By Agata Chmiel

Unless you have not checked your inbox for the past two weeks, you probably have heard of the EU’s new regulation on data privacy which came into force on the 28th of May. The General Data Protection Regulation is a directly enforceable [1] piece of EU legislation, which hands the control of personal data back to individuals. Throughout seven years of its development, the policy has received both, high acclaims [2] and alarming dissents [3]. This year is a peak of the debate and many questions are left unanswered. One of them is the GDPR’s impact on cybersecurity – how will the legislation affect cybercrime prospects?

When it comes to cybersecurity, the balance sheet of GDPR’s pros and cons is somewhat even. On one hand, some sources talk about opportunities that new framework can bring [4] [5]. On the other hand, there are voices of concern, suggesting that GDPR will virtually become a “gift” [6] to cybercriminals. This article is a quest for the middle ground.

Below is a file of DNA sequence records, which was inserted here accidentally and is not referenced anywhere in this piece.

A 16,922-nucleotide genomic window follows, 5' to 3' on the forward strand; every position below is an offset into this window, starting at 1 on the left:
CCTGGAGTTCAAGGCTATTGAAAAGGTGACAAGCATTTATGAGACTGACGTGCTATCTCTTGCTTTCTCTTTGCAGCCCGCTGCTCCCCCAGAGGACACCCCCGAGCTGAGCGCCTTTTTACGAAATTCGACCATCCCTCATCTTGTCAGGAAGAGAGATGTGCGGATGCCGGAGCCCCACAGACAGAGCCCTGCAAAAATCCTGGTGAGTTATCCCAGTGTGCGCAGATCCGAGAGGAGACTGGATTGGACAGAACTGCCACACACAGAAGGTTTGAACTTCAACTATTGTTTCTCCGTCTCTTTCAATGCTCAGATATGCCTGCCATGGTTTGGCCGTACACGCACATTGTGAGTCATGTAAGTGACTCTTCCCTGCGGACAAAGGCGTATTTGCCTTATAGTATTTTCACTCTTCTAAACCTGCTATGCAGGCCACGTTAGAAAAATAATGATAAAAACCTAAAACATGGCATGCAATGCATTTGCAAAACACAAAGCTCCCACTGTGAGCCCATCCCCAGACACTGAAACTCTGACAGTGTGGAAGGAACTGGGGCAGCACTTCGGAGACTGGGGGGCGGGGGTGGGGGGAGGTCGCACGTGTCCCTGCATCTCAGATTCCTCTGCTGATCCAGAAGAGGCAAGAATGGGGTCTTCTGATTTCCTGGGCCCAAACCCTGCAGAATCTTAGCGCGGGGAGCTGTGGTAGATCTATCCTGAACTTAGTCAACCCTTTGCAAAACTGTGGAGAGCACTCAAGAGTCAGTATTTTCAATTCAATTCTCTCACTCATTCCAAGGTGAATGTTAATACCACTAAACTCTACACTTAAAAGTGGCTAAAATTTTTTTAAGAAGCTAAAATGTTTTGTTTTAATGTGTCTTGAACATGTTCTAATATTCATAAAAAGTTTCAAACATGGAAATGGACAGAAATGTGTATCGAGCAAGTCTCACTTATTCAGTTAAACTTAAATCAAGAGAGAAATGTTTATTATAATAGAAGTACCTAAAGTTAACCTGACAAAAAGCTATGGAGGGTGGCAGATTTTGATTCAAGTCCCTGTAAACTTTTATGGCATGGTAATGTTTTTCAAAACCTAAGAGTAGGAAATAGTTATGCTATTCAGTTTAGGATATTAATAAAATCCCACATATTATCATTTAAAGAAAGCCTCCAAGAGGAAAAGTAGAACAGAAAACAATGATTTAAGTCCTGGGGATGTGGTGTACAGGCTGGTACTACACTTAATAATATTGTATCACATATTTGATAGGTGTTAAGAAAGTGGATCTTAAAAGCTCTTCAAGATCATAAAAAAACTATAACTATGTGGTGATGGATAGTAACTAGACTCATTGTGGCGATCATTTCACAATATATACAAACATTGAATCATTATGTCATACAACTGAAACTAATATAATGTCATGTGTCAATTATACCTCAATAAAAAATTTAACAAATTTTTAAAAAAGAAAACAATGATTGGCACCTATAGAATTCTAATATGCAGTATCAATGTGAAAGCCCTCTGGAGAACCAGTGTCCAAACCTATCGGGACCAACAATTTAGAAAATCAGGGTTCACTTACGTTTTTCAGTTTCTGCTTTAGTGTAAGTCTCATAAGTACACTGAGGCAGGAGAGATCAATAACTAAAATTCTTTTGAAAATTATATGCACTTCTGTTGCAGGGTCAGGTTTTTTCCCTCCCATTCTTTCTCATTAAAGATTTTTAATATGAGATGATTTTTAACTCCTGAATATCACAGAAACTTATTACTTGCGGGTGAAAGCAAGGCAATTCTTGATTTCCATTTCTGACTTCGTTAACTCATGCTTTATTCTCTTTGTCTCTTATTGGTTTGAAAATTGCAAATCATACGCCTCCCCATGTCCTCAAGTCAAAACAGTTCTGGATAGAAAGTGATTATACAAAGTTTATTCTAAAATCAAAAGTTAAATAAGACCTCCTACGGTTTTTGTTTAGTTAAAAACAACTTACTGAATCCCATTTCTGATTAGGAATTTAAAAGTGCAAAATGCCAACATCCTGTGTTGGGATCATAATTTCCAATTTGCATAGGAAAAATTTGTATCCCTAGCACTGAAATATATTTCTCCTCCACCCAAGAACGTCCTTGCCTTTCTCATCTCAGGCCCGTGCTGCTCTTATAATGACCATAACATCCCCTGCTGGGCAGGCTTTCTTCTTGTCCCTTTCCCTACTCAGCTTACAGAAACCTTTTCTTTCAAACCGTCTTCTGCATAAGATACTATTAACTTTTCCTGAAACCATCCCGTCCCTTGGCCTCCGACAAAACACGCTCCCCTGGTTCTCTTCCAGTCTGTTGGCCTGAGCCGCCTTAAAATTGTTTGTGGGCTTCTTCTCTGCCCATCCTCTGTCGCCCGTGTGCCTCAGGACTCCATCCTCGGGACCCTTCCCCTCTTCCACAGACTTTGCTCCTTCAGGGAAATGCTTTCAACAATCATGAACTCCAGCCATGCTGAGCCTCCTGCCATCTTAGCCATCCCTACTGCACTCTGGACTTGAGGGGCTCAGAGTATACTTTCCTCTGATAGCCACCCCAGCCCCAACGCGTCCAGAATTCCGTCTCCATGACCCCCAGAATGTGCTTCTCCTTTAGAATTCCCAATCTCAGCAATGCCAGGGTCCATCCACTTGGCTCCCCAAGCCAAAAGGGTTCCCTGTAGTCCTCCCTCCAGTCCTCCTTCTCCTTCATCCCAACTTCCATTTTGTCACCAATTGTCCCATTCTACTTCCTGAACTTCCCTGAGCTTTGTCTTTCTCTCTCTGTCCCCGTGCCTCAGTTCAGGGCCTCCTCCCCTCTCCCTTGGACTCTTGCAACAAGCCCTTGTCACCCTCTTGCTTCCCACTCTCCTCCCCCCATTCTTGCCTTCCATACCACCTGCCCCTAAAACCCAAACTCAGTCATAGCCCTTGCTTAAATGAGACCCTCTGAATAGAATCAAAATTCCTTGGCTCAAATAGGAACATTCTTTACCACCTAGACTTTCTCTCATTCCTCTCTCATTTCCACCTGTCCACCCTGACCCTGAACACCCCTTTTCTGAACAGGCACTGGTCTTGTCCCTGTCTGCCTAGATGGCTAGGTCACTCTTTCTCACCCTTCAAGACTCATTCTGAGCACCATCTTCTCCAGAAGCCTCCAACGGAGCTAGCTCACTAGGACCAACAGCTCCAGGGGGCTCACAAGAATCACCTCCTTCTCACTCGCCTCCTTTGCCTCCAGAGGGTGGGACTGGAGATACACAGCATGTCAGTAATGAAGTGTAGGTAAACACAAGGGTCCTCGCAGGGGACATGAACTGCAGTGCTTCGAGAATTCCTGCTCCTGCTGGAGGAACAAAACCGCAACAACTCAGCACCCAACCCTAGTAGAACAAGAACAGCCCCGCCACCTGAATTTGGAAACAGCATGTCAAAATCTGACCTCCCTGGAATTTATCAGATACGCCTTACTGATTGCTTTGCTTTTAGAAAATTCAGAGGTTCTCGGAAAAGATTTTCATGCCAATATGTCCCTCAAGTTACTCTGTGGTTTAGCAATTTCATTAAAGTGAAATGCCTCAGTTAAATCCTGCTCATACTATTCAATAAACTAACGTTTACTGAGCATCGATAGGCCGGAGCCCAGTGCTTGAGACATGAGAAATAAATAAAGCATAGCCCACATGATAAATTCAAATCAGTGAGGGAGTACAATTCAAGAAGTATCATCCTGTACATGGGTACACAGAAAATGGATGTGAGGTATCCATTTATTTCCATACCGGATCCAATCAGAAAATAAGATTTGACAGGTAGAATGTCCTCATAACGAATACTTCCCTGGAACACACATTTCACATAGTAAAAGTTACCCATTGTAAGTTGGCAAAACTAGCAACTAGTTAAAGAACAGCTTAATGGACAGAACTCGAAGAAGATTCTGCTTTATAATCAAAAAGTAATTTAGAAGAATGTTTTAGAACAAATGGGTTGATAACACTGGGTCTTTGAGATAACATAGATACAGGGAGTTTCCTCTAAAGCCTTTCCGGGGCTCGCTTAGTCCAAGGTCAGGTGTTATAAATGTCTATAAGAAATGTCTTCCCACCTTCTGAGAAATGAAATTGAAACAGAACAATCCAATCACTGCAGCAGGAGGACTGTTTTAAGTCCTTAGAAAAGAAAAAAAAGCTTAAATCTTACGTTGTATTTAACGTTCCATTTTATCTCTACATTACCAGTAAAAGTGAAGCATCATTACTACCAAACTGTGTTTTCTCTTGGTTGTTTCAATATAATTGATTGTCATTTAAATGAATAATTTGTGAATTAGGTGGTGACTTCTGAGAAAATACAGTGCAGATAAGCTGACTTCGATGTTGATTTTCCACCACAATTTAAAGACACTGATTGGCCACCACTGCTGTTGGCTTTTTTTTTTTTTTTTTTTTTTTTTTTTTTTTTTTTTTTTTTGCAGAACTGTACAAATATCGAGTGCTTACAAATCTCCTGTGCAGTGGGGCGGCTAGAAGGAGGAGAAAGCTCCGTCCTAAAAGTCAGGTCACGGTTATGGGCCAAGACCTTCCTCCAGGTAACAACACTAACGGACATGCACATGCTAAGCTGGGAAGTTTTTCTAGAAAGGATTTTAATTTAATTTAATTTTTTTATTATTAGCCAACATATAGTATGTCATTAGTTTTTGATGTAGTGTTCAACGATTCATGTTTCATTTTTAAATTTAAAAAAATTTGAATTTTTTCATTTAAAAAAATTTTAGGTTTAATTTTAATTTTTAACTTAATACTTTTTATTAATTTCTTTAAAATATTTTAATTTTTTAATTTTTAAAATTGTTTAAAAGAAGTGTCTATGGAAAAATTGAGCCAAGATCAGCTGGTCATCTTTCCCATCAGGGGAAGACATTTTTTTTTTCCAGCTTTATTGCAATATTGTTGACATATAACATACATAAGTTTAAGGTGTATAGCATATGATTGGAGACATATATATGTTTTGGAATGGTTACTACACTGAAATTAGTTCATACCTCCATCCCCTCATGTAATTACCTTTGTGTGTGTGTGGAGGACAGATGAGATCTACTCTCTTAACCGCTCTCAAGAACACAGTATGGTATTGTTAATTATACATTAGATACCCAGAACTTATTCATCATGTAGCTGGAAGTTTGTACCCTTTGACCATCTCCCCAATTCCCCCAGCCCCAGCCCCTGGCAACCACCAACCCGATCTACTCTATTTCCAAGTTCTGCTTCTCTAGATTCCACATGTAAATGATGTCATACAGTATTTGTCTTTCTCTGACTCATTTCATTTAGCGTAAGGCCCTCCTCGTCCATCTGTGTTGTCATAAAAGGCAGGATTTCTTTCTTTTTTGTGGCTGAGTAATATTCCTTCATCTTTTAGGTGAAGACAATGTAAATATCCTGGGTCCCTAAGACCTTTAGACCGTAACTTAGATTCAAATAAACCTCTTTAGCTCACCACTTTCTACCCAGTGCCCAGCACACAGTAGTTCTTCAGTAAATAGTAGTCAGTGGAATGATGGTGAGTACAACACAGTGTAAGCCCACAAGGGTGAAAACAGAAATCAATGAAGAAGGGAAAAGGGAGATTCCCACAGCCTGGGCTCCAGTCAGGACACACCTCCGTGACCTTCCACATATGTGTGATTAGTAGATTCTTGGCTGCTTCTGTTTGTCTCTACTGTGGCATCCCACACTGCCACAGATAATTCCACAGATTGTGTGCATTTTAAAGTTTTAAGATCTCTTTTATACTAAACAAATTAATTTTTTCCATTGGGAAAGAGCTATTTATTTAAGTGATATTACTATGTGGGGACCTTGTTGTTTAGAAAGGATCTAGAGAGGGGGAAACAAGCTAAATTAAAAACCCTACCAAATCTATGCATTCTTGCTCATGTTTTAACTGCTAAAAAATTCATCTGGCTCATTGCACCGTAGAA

One of the highlighted benefits of the policy, is the improvement of data protection systems done by companies storing and/or processing personal data. That is because GDPR makes it significantly more expensive [7] for a business to hide its security breach and deal with data leak internally (as practiced in the past for reputational reasons), than to dedicate some extra resources for upgrading its digital defence systems. Surprisingly, before May 28th many companies had been neglecting their data security systems by relying on the fact that cyberattacks are so advanced, that it would be too costly to prevent all of them from happening. That is why, last year alone, large companies such as Microsoft, Yahoo or Uber have revealed that they suffered from multiple breaches for several years. Although, with high fines for non-compliance, GDPR is more of a stick than a carrot, the policy can indeed have a positive impact on innovation in the data security field, making life of cybercriminals somewhat more difficult. In addition, some argue that GDPR is value in itself because it portrays data privacy as a ‘human right in this digital age’ [8]. In practice, this is embodied in ‘privacy by design’ approach, which views personal data protection as a core fundament to all (new) technological and digital undertakings.